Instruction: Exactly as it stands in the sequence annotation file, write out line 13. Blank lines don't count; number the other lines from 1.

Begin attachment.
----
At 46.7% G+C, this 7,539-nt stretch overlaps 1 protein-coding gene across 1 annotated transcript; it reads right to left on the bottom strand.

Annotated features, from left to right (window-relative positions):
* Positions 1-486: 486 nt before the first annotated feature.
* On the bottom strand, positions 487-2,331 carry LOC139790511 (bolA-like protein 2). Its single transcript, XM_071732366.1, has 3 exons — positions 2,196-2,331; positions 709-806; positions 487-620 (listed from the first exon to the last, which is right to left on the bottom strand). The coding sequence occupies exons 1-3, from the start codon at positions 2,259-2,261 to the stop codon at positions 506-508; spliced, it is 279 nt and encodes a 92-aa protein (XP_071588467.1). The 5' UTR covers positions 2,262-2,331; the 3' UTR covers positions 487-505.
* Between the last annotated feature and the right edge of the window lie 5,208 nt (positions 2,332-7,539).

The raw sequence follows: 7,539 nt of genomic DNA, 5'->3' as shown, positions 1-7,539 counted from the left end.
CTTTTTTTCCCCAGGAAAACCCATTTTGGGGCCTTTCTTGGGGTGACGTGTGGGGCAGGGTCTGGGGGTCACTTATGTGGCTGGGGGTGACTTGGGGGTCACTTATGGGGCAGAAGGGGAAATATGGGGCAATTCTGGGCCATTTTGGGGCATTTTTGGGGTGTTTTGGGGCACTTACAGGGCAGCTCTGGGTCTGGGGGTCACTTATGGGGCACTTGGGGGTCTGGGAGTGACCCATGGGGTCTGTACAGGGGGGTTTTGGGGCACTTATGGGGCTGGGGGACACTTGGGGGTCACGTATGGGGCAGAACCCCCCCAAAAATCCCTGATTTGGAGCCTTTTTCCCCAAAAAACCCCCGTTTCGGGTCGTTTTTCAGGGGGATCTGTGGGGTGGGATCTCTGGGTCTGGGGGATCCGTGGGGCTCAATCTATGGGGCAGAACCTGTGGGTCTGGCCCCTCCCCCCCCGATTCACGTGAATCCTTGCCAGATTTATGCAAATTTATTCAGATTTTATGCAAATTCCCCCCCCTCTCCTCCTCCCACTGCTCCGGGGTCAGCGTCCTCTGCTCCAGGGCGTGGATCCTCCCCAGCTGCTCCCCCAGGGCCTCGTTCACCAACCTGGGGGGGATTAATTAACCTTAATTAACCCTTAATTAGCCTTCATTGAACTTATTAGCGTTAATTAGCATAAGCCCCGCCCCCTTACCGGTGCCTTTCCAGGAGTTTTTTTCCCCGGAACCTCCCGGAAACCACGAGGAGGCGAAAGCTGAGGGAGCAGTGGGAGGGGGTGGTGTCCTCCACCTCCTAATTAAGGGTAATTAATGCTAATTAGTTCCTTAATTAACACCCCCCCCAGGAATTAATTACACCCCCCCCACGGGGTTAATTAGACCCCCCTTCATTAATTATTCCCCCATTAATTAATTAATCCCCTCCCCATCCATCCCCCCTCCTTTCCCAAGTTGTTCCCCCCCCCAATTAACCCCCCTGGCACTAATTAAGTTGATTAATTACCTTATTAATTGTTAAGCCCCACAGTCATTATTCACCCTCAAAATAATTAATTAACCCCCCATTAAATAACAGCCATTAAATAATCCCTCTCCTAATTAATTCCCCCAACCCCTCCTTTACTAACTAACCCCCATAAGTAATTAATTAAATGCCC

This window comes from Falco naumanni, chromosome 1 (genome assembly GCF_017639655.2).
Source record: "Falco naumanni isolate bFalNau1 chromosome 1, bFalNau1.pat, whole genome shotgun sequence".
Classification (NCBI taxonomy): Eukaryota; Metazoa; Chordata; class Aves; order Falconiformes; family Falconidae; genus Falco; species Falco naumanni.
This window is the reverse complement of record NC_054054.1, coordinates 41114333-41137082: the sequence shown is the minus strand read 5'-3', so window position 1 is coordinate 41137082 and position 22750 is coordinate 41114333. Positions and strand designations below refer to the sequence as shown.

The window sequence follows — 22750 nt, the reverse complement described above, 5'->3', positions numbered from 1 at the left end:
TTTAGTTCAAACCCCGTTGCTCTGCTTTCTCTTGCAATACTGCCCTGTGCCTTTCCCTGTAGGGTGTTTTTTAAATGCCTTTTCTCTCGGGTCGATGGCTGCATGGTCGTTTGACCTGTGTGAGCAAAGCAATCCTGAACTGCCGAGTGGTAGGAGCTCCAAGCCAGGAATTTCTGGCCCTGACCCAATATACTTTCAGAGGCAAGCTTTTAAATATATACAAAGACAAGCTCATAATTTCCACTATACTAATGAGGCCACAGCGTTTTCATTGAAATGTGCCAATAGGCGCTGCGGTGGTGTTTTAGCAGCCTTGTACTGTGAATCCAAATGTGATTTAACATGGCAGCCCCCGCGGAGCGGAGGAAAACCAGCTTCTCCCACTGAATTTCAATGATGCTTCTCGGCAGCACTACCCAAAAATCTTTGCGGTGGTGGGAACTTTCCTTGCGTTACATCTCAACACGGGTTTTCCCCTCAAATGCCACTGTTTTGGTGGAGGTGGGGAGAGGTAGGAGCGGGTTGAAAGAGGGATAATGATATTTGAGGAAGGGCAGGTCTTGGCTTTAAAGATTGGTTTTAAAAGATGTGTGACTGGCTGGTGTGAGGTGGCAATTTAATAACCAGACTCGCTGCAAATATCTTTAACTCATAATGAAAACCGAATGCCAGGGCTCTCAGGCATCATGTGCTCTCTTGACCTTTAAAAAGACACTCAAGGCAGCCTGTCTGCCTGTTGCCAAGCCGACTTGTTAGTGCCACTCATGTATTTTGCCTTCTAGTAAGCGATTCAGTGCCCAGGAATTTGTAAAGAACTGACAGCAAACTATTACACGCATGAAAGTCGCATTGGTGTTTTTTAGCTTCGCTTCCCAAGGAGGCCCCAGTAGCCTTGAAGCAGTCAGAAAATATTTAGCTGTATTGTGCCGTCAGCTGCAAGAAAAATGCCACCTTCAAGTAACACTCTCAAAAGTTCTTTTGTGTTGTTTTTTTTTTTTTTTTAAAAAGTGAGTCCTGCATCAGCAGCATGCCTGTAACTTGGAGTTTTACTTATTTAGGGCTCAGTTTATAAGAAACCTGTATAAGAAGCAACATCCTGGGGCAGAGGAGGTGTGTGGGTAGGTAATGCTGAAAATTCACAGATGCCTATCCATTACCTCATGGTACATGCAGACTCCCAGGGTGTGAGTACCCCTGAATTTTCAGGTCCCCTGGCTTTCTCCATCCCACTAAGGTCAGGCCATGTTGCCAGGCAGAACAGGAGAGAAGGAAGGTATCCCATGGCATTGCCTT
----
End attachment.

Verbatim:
TTTAGTTCAAACCCCGTTGCTCTGCTTTCTCTTGCAATACTGCCCTGTGCCTTTCCCTGTAGGGTGTTTTTTAAATGCCTTTTCTCTCGGGTCGATGGCTGCATGGTCGTTTGACCTGTGTGAGCAAAGCAATCCTGAACTGCCGAGTGGTAGGAGCTCCAAGCCAGGAATTTCTGGCCCTGACCCAATATACTTTCAGAGGCAAGCTTTTAAATATATACAAAGACAAGCTCATAATTTCCACTATACTAATGAGGCCACAGCGTTTTCATTGAAATGTGCCAATAGGCGCTGCGGTGGTGTTTTAGCAGCCTTGTACTGTGAATCCAAATGTGATTTAACATGGCAGCCCCCGCGGAGCGGAGGAAAACCAGCTTCTCCCACTGAATTTCAATGATGCTTCTCGGCAGCACTACCCAAAAATCTTTGCGGTGGTGGGAACTTTCCTTGCGTTACATCTCAACACGGGTTTTCCCCTCAAATGCCACTGTTTTGGTGGAGGTGGGGAGAGGTAGGAGCGGGTTGAAAGAGGGATAATGATATTTGAGGAAGGGCAGGTCTTGGCTTTAAAGATTGGTTTTAAAAGATGTGTGACTGGCTGGTGTGAGGTGGCAATTTAATAACCAGACTCGCTGCAAATATCTTTAACTCATAATGAAAACCGAATGCCAGGGCTCTCAGGCATCATGTGCTCTCTTGACCTTTAAAAAGACACTCAAGGCAGCCTGTCTGCCTGTTGCCAAGCCGACTTGTTAGTGCCACTCATGTATTTTGCCTTCTAGTAAGCGATTCAGTGCCCAGGAATTTGTAAAGAACTGACAGCAAACTATTACACGCATGAAAGTCGCATTGGTGTTTTTTAGCTTCGCTTCCCAAGGAGGCCCCAGTAGCCTTGAAGCAGTCAGAAAATATTTAGCTGTATTGTGCCGTCAGCTGCAAGAAAAATGCCACCTTCAAGTAACACTCTCAAAAGTTCTTTTGTGTTGTTTTTTTTTTTTTTTTAAAAAGTGAGTCCTGCATCAGCAGCATGCCTGTAACTTGGAGTTTTACTTATTTAGGGCTCAGTTTATAAGAAACCTGTATAAGAAGCAACATCCTGGGGCAGAGGAGGTGTGTGGGTAGGTAATGCTGAAAATTCACAGATGCCTATCCATTACCTCATGGTACATGCAGACTCCCAGGGTGTGAGTACCCCTGAATTTTCAGGTCCCCTGGCTTTCTCCATCCCACTAAGGTCAGGCCATGTTGCCAGGCAGAACAGGAGAGAAGGAAGGTATCCCATGGCATTGCCTT